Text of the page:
Council discusses COVID-19 changes

The Rowlett city council discussed new COVID-19 strategies to be implemented for council meetings as well as the course of the vaccine rollout.

During the recent Rowlett City Council meeting, the council discussed options to move forward with in-person public meetings.

The city of Rowlett has remained at high risk level along with North Texas. In June, Rowlett had 5,854 confirmed and probable cases. The most recent record is from December and Rowlett had 12, 512 cases. The three options for public meetings included in-person, virtual, or a hybrid which would be for the council to meet in-person and the public audience to be remote.

“We do still have limited capacity in the Council Chambers, and we are in the process of installing Plexiglass for the dais and staff sitting area,” Deputy City Manager Angie Smith said.

It was recommended by the city that the council move to an in-person or hybrid public meeting for the next city council meeting. Along with a resolution to meeting discussion, the council also recommended COVID-19 be discussed.

“As long as the statistics are sitting where they are now and we are in a code red stay at home, I think it is prudent and responsible to stay home until the vaccine is made available and we can meet,” Councilwoman Martha Brown said. “I know we all are waiting to get back to business as usual, but we need to set the example for safety in our city, and we are being able to conduct business through our Zoom meetings and stay informed and would agree to continue that.”

The majority of the council moved to stay at home for another month or until the entire council has been given the vaccine. Along with discussion about the council meeting in person, the emergency management team presented strategies.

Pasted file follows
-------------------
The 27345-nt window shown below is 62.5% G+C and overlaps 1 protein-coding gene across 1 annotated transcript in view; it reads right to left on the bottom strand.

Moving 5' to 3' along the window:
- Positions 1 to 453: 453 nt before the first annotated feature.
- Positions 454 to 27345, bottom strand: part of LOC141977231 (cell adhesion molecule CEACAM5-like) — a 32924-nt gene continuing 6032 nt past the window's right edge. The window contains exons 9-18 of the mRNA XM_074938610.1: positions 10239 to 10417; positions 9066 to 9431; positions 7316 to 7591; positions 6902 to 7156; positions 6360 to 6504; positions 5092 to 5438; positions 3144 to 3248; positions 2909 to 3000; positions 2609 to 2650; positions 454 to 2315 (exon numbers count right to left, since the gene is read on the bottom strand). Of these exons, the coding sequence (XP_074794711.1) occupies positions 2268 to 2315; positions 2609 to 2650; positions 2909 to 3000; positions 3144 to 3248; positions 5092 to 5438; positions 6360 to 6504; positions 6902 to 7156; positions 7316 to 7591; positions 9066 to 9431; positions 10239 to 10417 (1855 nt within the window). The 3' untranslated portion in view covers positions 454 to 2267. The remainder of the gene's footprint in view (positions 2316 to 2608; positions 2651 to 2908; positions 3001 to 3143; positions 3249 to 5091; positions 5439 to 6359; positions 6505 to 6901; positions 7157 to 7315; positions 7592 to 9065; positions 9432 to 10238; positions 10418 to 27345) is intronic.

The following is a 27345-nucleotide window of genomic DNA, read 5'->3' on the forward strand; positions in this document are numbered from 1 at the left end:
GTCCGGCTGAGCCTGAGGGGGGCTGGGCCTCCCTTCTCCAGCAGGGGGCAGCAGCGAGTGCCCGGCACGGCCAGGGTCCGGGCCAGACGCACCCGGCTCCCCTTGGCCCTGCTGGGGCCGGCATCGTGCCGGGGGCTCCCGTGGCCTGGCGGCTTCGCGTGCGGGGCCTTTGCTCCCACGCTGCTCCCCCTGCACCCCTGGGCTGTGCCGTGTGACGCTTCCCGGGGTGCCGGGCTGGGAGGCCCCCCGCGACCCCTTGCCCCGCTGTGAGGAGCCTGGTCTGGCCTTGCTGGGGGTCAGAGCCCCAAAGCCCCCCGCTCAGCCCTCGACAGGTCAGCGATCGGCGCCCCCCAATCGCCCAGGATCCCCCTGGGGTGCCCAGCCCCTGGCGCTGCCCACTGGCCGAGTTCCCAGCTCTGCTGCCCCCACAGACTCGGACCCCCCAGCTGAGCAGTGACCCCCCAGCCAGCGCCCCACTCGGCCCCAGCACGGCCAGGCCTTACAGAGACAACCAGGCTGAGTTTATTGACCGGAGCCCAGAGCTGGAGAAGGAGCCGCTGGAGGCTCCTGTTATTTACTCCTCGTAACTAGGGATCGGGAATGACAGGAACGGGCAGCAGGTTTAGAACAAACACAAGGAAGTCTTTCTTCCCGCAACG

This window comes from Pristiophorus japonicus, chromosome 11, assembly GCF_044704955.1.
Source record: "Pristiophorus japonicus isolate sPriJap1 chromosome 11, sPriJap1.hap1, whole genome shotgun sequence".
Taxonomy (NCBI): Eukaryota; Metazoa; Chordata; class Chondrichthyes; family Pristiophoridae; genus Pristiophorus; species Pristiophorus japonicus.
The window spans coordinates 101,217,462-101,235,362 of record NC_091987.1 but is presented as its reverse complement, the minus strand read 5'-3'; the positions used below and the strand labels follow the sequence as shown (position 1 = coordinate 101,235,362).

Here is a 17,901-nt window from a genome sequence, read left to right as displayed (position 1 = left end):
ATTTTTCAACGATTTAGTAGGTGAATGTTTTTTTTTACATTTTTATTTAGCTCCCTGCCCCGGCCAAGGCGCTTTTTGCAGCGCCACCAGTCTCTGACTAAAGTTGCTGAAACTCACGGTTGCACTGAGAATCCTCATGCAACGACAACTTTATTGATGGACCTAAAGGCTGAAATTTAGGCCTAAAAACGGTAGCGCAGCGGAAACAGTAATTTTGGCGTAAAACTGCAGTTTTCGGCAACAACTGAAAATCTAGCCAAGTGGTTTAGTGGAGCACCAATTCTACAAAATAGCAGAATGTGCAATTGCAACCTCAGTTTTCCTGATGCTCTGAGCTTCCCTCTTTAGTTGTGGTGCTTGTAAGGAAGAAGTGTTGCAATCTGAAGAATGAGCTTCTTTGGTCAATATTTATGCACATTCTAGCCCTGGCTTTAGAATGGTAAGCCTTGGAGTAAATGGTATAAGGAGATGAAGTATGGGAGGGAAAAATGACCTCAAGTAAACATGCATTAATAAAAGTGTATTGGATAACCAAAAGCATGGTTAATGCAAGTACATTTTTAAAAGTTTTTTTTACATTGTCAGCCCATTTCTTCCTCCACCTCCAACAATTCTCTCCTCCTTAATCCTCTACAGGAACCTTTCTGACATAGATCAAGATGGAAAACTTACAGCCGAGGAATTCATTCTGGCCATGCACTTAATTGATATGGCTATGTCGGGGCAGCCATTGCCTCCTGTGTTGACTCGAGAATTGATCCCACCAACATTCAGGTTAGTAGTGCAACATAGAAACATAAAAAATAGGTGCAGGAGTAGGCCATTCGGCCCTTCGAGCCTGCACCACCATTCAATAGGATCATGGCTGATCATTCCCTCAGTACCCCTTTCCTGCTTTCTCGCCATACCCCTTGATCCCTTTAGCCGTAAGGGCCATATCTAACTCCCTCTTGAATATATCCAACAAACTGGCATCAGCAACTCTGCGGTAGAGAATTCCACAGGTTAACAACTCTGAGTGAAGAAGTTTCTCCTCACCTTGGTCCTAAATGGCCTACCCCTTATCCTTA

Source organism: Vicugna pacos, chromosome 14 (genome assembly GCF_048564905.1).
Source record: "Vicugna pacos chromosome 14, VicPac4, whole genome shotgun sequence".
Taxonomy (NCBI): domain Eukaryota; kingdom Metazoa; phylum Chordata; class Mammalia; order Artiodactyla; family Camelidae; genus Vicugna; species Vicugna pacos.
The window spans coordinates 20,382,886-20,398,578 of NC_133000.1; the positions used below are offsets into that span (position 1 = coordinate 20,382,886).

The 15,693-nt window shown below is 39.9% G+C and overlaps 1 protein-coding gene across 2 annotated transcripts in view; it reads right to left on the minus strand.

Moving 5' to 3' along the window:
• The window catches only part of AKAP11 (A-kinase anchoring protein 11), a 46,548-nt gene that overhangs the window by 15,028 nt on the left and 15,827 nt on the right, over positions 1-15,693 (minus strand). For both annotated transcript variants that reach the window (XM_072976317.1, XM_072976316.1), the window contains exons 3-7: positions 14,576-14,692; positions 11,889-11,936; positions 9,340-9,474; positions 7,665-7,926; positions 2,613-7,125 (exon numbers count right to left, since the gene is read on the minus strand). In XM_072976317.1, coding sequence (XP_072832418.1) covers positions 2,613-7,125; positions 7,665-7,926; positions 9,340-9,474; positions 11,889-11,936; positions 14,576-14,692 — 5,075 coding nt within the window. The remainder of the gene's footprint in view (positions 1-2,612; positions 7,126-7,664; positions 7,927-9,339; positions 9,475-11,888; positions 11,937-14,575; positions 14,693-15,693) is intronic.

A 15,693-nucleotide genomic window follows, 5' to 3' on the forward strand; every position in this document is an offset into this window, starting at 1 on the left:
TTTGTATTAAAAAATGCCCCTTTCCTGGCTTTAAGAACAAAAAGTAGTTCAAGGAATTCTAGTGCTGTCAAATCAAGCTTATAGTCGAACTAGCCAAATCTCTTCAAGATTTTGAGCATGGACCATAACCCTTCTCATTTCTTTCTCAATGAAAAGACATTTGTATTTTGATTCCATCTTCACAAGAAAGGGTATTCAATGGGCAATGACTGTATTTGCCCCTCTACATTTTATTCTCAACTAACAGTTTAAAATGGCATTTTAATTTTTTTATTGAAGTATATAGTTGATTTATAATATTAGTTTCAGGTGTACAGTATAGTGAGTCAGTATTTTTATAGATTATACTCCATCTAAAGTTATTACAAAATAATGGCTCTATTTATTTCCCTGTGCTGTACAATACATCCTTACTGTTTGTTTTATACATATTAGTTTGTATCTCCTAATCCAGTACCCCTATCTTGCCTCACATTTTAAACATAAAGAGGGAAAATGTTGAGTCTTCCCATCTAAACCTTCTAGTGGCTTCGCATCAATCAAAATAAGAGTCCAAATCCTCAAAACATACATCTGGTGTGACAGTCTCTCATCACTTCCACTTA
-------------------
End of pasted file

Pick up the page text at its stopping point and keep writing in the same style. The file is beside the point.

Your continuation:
“Everyone understands that the availability of the vaccine will be limited for a while. As we bring more vaccines into the market, that will ease the pressure,” Assistant Emergency Management Coordinator Ed Balderas said. “As for us, we’ve been planning for the vaccination rollout for several months. The challenge has been that the federal government has decided to dissolve responsibility for coordinating this after distribution from the suppliers to the state and locals.”

In addition, the state has changed the strategy for the vaccine rollout to fall into a private sector. Instead, it has focused on a public sector and moved through the phases, which were established previously. In regard to local longer term facilities, emergency management has provided vaccine rollouts without issues. Those included in the first phases can register to get the vaccine.

“Patience is the best approach. There is limited control of what we have in ensuring that not only providers have the vaccine but also go through Garland Health and other amenities,” Balderas said. “We are publishing information on where they can go to look for providers. There is a map the state has provided and how many vaccines they have received.”

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